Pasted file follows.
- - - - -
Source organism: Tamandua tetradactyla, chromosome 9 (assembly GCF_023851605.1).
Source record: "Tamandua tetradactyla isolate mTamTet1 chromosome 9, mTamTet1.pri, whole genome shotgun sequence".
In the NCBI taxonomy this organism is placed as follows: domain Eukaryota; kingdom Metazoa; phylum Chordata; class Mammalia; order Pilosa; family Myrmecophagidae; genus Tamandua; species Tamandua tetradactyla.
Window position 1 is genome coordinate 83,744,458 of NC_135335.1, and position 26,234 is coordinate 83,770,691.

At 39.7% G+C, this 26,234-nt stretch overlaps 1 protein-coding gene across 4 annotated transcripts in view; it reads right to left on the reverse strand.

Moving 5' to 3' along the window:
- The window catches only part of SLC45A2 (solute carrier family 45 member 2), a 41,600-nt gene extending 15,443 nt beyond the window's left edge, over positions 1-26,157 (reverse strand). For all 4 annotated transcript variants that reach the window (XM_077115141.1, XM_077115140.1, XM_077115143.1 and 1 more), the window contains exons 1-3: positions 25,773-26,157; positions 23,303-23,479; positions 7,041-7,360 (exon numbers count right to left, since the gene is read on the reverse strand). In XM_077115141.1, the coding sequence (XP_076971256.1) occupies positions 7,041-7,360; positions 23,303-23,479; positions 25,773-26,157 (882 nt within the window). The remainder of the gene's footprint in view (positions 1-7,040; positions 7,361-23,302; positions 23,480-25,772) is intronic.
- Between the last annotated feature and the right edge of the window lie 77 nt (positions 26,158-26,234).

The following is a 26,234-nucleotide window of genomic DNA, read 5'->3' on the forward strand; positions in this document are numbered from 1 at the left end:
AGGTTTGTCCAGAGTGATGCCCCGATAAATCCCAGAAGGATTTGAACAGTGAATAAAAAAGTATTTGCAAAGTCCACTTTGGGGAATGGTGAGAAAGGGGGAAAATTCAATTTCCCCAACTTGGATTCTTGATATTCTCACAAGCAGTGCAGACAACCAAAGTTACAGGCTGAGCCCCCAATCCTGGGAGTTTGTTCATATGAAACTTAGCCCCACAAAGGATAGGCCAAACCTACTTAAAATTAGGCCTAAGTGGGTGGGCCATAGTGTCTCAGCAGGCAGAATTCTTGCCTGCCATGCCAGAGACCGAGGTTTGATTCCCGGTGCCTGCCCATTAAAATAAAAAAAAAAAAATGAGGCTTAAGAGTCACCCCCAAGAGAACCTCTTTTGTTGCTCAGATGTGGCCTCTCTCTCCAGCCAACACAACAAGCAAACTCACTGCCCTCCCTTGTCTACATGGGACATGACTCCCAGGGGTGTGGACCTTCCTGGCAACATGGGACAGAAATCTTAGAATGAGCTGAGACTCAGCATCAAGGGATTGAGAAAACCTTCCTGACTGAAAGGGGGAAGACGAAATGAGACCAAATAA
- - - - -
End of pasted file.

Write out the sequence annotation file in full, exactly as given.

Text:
Source organism: Tamandua tetradactyla, chromosome 9 (assembly GCF_023851605.1).
Source record: "Tamandua tetradactyla isolate mTamTet1 chromosome 9, mTamTet1.pri, whole genome shotgun sequence".
In the NCBI taxonomy this organism is placed as follows: domain Eukaryota; kingdom Metazoa; phylum Chordata; class Mammalia; order Pilosa; family Myrmecophagidae; genus Tamandua; species Tamandua tetradactyla.
Window position 1 is genome coordinate 83,744,458 of NC_135335.1, and position 26,234 is coordinate 83,770,691.

At 39.7% G+C, this 26,234-nt stretch overlaps 1 protein-coding gene across 4 annotated transcripts in view; it reads right to left on the reverse strand.

Moving 5' to 3' along the window:
- The window catches only part of SLC45A2 (solute carrier family 45 member 2), a 41,600-nt gene extending 15,443 nt beyond the window's left edge, over positions 1-26,157 (reverse strand). For all 4 annotated transcript variants that reach the window (XM_077115141.1, XM_077115140.1, XM_077115143.1 and 1 more), the window contains exons 1-3: positions 25,773-26,157; positions 23,303-23,479; positions 7,041-7,360 (exon numbers count right to left, since the gene is read on the reverse strand). In XM_077115141.1, the coding sequence (XP_076971256.1) occupies positions 7,041-7,360; positions 23,303-23,479; positions 25,773-26,157 (882 nt within the window). The remainder of the gene's footprint in view (positions 1-7,040; positions 7,361-23,302; positions 23,480-25,772) is intronic.
- Between the last annotated feature and the right edge of the window lie 77 nt (positions 26,158-26,234).

The following is a 26,234-nucleotide window of genomic DNA, read 5'->3' on the forward strand; positions in this document are numbered from 1 at the left end:
AGGTTTGTCCAGAGTGATGCCCCGATAAATCCCAGAAGGATTTGAACAGTGAATAAAAAAGTATTTGCAAAGTCCACTTTGGGGAATGGTGAGAAAGGGGGAAAATTCAATTTCCCCAACTTGGATTCTTGATATTCTCACAAGCAGTGCAGACAACCAAAGTTACAGGCTGAGCCCCCAATCCTGGGAGTTTGTTCATATGAAACTTAGCCCCACAAAGGATAGGCCAAACCTACTTAAAATTAGGCCTAAGTGGGTGGGCCATAGTGTCTCAGCAGGCAGAATTCTTGCCTGCCATGCCAGAGACCGAGGTTTGATTCCCGGTGCCTGCCCATTAAAATAAAAAAAAAAAAATGAGGCTTAAGAGTCACCCCCAAGAGAACCTCTTTTGTTGCTCAGATGTGGCCTCTCTCTCCAGCCAACACAACAAGCAAACTCACTGCCCTCCCTTGTCTACATGGGACATGACTCCCAGGGGTGTGGACCTTCCTGGCAACATGGGACAGAAATCTTAGAATGAGCTGAGACTCAGCATCAAGGGATTGAGAAAACCTTCCTGACTGAAAGGGGGAAGACGAAATGAGACCAAATAA